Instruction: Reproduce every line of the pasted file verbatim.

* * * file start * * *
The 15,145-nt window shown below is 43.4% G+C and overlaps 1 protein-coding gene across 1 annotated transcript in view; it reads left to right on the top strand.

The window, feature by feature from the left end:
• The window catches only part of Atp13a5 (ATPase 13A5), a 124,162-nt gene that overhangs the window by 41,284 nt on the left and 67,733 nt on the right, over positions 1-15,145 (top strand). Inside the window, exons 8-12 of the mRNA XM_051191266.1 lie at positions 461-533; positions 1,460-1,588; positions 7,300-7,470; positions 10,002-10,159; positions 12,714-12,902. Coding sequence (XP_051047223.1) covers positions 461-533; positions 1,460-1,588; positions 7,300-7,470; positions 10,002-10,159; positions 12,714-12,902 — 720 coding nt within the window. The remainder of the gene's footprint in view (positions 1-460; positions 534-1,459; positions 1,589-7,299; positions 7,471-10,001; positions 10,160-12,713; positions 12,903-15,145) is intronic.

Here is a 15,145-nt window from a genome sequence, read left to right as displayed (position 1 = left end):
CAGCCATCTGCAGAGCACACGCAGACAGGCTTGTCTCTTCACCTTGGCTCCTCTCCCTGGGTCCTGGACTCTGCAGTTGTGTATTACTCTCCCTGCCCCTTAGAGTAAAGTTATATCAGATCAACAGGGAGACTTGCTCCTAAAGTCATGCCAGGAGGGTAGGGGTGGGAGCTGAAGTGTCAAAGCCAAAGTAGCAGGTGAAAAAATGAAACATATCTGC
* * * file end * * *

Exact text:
The 15,145-nt window shown below is 43.4% G+C and overlaps 1 protein-coding gene across 1 annotated transcript in view; it reads left to right on the top strand.

The window, feature by feature from the left end:
• The window catches only part of Atp13a5 (ATPase 13A5), a 124,162-nt gene that overhangs the window by 41,284 nt on the left and 67,733 nt on the right, over positions 1-15,145 (top strand). Inside the window, exons 8-12 of the mRNA XM_051191266.1 lie at positions 461-533; positions 1,460-1,588; positions 7,300-7,470; positions 10,002-10,159; positions 12,714-12,902. Coding sequence (XP_051047223.1) covers positions 461-533; positions 1,460-1,588; positions 7,300-7,470; positions 10,002-10,159; positions 12,714-12,902 — 720 coding nt within the window. The remainder of the gene's footprint in view (positions 1-460; positions 534-1,459; positions 1,589-7,299; positions 7,471-10,001; positions 10,160-12,713; positions 12,903-15,145) is intronic.

Here is a 15,145-nt window from a genome sequence, read left to right as displayed (position 1 = left end):
CAGCCATCTGCAGAGCACACGCAGACAGGCTTGTCTCTTCACCTTGGCTCCTCTCCCTGGGTCCTGGACTCTGCAGTTGTGTATTACTCTCCCTGCCCCTTAGAGTAAAGTTATATCAGATCAACAGGGAGACTTGCTCCTAAAGTCATGCCAGGAGGGTAGGGGTGGGAGCTGAAGTGTCAAAGCCAAAGTAGCAGGTGAAAAAATGAAACATATCTGC